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Some highlights from the 25th Connecticut Gay and Lesbian Film Festival
The necessity for — and the rich possiblities of — a gay and lesbian film festival might easily be grasped by viewing Vito, the documentary by Jeffrey Schwarz about Vito Russo, author of The Celluloid Closet, the acclaimed study of homosexuality in classic Hollywood films. Vito, showing June 7, 7:30 p.m., is a fascinating and moving film depicting Russo's life, including his activism for gay rights in the '70s, for AIDS research in the '80s, and even, c. 1981, for less conspicuous consumerism and more caring and brotherhood in the gay community. The segment of the film depicting Russo's extensive work on movies shows many clips from films pre-Hollywood Code and during the Code (early '30s to mid-'60s). It's enlightening to see pre-Code films depicting gay characters without stigma, though with certain stereotypes, only to find that, during the Code, all references to such matters are veiled or symbolic, often with an overlay of Freudianism or, worse, a sensationalist sense of menace and monstrosity. A collection of films such as those gathered in the 25th Connecticut Gay and Lesbian Film Festival would probably have made Russo, a very articulate and clear-eyed commentator, weep with joy.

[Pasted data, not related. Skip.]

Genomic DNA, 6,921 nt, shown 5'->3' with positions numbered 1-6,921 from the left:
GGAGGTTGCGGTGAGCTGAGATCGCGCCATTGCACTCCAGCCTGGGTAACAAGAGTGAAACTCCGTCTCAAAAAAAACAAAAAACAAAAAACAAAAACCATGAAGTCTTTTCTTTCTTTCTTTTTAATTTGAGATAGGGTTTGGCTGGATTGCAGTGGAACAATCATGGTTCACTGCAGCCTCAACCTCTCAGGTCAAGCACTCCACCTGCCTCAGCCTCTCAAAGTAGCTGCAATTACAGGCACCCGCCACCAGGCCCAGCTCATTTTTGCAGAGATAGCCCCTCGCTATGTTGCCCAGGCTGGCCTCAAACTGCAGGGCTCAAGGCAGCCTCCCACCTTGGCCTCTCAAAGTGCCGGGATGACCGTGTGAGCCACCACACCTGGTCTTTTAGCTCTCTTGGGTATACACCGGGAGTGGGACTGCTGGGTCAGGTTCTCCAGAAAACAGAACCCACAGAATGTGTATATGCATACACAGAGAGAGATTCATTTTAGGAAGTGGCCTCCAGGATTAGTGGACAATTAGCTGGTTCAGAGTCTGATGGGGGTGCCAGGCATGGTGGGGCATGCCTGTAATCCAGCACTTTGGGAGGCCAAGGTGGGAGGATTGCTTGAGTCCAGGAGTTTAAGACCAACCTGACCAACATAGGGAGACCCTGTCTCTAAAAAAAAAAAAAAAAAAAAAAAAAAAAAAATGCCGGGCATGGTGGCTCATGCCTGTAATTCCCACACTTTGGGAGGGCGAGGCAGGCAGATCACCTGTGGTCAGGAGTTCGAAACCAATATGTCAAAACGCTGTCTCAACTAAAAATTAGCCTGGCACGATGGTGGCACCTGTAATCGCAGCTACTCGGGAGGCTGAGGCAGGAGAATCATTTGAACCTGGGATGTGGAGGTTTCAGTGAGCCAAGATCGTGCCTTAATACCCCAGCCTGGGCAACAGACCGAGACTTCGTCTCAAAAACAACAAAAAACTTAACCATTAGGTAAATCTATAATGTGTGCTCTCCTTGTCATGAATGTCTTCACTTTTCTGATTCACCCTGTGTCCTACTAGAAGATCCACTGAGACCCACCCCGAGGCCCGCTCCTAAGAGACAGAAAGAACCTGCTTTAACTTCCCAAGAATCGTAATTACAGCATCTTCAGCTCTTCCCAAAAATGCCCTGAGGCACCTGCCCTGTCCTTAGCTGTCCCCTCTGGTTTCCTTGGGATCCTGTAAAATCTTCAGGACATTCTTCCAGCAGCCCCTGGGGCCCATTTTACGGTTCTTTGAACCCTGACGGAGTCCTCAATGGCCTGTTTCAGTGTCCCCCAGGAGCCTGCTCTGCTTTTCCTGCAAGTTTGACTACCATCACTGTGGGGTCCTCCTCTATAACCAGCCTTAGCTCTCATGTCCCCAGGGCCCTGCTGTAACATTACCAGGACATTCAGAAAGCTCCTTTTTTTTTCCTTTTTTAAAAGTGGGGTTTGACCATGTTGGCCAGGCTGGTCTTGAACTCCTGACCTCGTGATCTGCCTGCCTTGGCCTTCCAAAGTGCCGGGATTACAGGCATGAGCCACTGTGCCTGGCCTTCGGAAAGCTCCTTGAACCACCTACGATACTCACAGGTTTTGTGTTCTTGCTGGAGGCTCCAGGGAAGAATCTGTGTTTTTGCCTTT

By Donald Brown
May 30, 2012